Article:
Thursday, June 29, 2006

Journal: Getting out of the office

After taking two weeks of vacation, my office looks a lot less cramped, a lot less disorganized, despite the stacks of summer projects occupying prime real estate on my desk. My desk chair seems more comfortable and my boss seems unusually competent. Funny how that works. One can almost imagine that my job is a career, that I am a professional, diligently working to advance the interests of my clients, that one day the lemon poppy seed sheet cake at the retirement party will have my name on it.

But today, the lemon poppy seed sheet cake bears the name of a coworker who has been here for almost 18 years, who is beloved by all, and whose eyes tear up when a colleague speaks. Hers is a graceful exit, and her retirement will be filled with gardening and grandchildren.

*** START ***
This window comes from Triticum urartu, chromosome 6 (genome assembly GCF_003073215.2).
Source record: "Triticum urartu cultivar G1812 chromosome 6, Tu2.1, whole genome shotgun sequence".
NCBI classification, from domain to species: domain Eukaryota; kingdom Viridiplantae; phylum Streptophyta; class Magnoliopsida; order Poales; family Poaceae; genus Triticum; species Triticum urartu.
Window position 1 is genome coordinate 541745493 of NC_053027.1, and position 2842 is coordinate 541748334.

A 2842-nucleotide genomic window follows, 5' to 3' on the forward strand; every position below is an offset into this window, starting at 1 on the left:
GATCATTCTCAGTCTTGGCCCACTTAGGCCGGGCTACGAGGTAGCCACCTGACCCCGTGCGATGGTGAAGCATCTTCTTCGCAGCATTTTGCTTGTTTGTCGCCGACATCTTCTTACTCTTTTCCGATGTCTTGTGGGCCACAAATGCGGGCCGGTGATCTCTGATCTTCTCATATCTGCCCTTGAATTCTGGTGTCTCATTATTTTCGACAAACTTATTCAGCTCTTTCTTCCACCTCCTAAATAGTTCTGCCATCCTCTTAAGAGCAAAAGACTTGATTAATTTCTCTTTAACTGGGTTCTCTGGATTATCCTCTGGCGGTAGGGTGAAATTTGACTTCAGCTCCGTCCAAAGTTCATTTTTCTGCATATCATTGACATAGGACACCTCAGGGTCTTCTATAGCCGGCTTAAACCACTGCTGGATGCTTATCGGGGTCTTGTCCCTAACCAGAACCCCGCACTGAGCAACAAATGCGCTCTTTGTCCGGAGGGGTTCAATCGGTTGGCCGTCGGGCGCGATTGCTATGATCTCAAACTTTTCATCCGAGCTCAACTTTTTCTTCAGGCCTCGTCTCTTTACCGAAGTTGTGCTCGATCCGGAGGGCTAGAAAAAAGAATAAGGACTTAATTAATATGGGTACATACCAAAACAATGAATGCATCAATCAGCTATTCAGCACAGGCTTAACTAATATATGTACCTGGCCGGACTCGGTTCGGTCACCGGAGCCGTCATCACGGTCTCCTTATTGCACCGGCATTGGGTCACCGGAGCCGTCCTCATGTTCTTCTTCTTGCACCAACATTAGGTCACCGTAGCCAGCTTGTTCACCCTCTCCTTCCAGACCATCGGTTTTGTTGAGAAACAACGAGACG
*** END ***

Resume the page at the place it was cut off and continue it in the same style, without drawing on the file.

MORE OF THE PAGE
I have a 401K, an IRA, and even put some money in a targeted retirement fund that assumes I will continue working until 2035, when I'm 65. I like to diddle with calculations that predict the amount of money I'll need to retire and the amount I'll actually have. But always in the back of my mind is the likelihood that my career will not end with a lemon poppy seed sheet cake or misty-eyed tributes. Always in the back of my mind is the chance that MS will decide when my career ends, that exhaustion or absentmindedness will lead to an unpleasant, cakeless 'retirement' well before 2035.

Fortunately, two weeks of vacation gives a person a chance to sleep late, to forget about illness (and forget a Rebif shot), and daydream of a cakeful future.

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